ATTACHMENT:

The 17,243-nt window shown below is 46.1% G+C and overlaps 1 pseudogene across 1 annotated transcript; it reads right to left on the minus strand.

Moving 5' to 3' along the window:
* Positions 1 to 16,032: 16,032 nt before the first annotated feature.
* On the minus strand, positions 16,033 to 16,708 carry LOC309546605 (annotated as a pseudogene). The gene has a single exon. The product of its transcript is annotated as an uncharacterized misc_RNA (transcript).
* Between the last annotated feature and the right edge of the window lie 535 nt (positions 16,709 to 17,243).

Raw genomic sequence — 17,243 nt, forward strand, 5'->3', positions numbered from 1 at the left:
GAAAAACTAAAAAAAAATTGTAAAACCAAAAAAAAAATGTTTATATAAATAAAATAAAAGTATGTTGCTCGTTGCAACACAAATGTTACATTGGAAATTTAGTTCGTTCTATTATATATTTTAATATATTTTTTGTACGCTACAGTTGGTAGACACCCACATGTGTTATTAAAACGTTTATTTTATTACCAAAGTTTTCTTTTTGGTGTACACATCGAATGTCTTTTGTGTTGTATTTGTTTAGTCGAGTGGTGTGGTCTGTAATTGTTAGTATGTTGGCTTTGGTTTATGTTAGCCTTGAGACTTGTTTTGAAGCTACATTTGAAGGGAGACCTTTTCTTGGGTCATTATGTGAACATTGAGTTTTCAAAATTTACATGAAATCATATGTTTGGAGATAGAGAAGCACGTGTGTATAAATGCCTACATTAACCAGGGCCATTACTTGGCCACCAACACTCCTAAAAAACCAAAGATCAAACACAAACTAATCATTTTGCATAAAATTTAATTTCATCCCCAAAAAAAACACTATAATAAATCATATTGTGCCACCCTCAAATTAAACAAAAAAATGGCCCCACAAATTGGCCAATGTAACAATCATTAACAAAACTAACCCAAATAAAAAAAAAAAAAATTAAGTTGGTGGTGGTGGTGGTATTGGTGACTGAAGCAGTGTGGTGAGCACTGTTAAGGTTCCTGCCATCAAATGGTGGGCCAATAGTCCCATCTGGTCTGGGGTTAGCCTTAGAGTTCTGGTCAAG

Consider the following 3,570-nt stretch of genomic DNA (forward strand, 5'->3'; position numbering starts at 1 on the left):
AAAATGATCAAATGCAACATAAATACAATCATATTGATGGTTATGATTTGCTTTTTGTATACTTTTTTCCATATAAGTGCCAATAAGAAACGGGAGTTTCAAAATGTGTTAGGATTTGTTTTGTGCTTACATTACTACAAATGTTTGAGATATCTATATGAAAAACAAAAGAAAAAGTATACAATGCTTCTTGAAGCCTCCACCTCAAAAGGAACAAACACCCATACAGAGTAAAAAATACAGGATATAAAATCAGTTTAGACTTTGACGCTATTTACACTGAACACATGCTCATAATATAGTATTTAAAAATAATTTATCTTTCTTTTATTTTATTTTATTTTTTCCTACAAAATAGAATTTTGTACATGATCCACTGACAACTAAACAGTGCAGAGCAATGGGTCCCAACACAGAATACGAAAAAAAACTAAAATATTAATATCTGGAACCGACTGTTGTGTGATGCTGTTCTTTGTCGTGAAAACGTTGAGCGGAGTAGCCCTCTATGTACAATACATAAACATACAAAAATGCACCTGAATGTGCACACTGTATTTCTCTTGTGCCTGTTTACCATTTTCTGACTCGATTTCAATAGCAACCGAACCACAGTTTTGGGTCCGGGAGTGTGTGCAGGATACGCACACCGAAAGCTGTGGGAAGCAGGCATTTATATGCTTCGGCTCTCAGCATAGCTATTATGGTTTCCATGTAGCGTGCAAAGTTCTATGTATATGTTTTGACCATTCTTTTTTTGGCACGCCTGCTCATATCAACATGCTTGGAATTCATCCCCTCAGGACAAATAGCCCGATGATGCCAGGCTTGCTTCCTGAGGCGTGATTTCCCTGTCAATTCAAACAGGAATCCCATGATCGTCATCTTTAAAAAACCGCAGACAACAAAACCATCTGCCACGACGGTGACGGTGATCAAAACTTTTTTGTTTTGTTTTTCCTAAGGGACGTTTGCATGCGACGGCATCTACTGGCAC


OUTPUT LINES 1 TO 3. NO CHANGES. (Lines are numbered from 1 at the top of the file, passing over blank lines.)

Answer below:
The 17,243-nt window shown below is 46.1% G+C and overlaps 1 pseudogene across 1 annotated transcript; it reads right to left on the minus strand.

Moving 5' to 3' along the window:
* Positions 1 to 16,032: 16,032 nt before the first annotated feature.